Nemahsis: the TikTok phenomenon looking to inspire and educate
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  • Post published:20/01/2022
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Nemahsis: the TikTok phenomenon looking to inspire and educate

The Toronto artist powerfully articulates the reality of discrimination against a backdrop of beautiful, healing pop

By Sophie Williams

nemahsis nemah hasan tiktok
Credit: Aria Shahrokhshahi

With Nemahsis, 27-year-old Nemah Hasan wants the world to know that what you see is not what you get. When the Palestinian-Canadian singer-songwriter – who began her career on Instagram, making videos about beauty and modest fashion, and posting Adele covers – released her rich and introspective debut single ‘What If I Took it Off For You?’ in 2021, she started a vital conversation.

The track saw Hasan seeking justice after she was exploited by a major company, who offered her no compensation after she shot an advertising campaign with them. It was a galvanising moment that positioned the Ontario native as a gateway artist, encouraging other Muslim women to use TikTok to talk about their experiences of discrimination over the song’s delicate instrumentation. Across the app, the song has soundtracked thousands of uplifting videos of women discussing their relationship with the hijab, and how wearing it empowers them.

On new single ‘Dollar Signs’, aching pain seeps from every note; “I’m a voice you want / With a face that you need / Tryna pay me less / Than the tax of my fees”, she sings atop eerie, sparse chord changes. For Hasan, the track is an important opportunity to share her story once again, and more directly than ever before. “I want this song to change a lot of people’s perspectives on hijabi, POC women, and Muslims in general,” she says over Zoom. “That’s all I can hope for.”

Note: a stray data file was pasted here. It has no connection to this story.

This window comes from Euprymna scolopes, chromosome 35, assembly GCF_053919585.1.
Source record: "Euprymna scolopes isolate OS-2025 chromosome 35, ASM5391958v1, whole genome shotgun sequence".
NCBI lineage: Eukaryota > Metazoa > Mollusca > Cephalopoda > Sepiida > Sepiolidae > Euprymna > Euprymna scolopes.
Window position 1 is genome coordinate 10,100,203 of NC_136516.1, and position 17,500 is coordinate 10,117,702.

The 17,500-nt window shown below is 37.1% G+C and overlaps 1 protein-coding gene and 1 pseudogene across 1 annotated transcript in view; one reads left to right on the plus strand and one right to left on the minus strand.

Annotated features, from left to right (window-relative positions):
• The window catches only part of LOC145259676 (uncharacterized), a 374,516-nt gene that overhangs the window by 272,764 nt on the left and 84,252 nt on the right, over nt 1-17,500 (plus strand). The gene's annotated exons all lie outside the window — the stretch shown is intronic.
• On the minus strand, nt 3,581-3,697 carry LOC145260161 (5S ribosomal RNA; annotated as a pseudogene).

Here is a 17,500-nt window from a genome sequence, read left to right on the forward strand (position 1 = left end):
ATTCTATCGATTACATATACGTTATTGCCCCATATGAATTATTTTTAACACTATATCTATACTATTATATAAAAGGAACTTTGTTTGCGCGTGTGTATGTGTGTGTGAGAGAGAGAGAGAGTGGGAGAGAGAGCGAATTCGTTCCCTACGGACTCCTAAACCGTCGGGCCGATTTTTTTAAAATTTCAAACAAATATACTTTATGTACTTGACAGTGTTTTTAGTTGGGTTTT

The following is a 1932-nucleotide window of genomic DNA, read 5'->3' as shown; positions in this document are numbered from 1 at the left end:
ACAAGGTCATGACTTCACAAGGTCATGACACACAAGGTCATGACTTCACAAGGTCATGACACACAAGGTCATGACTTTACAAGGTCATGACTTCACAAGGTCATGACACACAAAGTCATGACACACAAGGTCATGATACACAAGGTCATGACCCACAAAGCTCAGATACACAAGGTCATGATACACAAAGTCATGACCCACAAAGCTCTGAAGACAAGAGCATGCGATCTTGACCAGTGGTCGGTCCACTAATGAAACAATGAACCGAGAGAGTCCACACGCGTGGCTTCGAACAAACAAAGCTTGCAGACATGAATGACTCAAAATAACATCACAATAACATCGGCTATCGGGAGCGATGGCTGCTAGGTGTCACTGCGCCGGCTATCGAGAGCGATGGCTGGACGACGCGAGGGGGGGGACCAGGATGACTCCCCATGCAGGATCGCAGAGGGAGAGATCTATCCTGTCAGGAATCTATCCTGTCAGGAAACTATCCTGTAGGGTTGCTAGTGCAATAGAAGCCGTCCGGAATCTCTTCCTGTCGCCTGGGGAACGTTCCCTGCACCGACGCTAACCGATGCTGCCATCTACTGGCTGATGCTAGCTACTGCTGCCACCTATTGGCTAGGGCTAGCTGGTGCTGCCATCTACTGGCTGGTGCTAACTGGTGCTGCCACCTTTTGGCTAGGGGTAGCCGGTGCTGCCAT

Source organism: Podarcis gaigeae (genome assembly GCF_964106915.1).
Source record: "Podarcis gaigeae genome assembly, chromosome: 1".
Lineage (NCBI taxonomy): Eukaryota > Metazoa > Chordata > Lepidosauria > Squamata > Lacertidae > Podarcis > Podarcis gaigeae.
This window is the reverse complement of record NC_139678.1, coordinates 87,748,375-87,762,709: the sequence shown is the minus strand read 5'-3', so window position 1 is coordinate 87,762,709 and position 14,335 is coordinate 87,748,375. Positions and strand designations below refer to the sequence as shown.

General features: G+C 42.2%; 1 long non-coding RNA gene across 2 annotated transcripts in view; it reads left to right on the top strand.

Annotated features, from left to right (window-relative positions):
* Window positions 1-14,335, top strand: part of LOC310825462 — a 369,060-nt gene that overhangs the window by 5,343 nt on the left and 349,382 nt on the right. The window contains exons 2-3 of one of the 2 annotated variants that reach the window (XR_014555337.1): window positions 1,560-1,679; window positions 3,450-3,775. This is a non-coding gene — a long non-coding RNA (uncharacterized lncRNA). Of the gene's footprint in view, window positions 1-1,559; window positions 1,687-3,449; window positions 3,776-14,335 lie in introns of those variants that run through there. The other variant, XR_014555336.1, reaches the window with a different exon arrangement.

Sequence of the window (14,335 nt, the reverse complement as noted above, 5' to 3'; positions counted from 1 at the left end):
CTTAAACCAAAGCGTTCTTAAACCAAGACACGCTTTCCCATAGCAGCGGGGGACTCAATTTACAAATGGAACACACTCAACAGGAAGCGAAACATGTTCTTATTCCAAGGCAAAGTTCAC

Nemahsis caught up with NME to discuss how she found her voice as a songwriter, the stigma around being an ‘influencer’ as well as a musician, and her big plans for 2022.

NME: On ‘Dollar Signs’, you tackle the representation of POC and Muslim women in the media do you think that’s a topic that needs to be addressed more widely in music?

“A lot of my peers that are Muslim don’t necessarily want to do what I’m doing. But I feel like I can’t just sing easygoing songs without airing out the obvious. With my music, I’m trying to share more about the lives of Muslim women with people, so that you guys can help us, and become more aware. There’s definitely both a therapeutic side and an educational side to my music; the only way for us to learn is to share these stories instead of bottling them up.”

The track immediately feels like a breakthrough. What was the process of writing it like?

“If you were to type ‘Dollar Signs’ into my Notes app, you’d see that 2019 was the first time that I tried to write this song. I tried to write it alone, but I knew that the story wasn’t finished yet; I often found myself thinking, ‘How can I write about something that I’m still experiencing?’

“So I revisited it the following year with someone else, but it went in a different direction, and almost became slightly tone-deaf. I knew that if I wasn’t to write it with a POC or someone that looks like me, they wouldn’t understand what it is like to be in my shoes.

“At the start of 2021 I met my songwriting partner Joel [Compass], and we literally got the words down in one day. And when I showed people the song, everyone reacted in a way that I had never seen anyone react to any of my music so far – and that’s when I knew it was the right song.”

Did you find yourself reflecting on some other early experiences of yours?

“Yeah, it was really hard for me. I recently watched the music video and started tearing up because I remembered what it was like to grow up in a predominantly white neighbourhood, to the point where I was the darkest kid, and the only hijabi. I got bullied; I was called a bunch of slurs. It was super traumatic for me because all I ever wanted was to be accepted.

“But now, this song has made me feel hopeful for so many young Muslim women, who can look at me in the industry and be like, ‘Oh my god, there’s someone that looks like me.’ I just want to make their lives easier.”

Nemahsis nemah hasan
Credit: Crowns & Owls

“I want this song to change a lot of people’s perspectives on hijabi, POC women, and Muslims”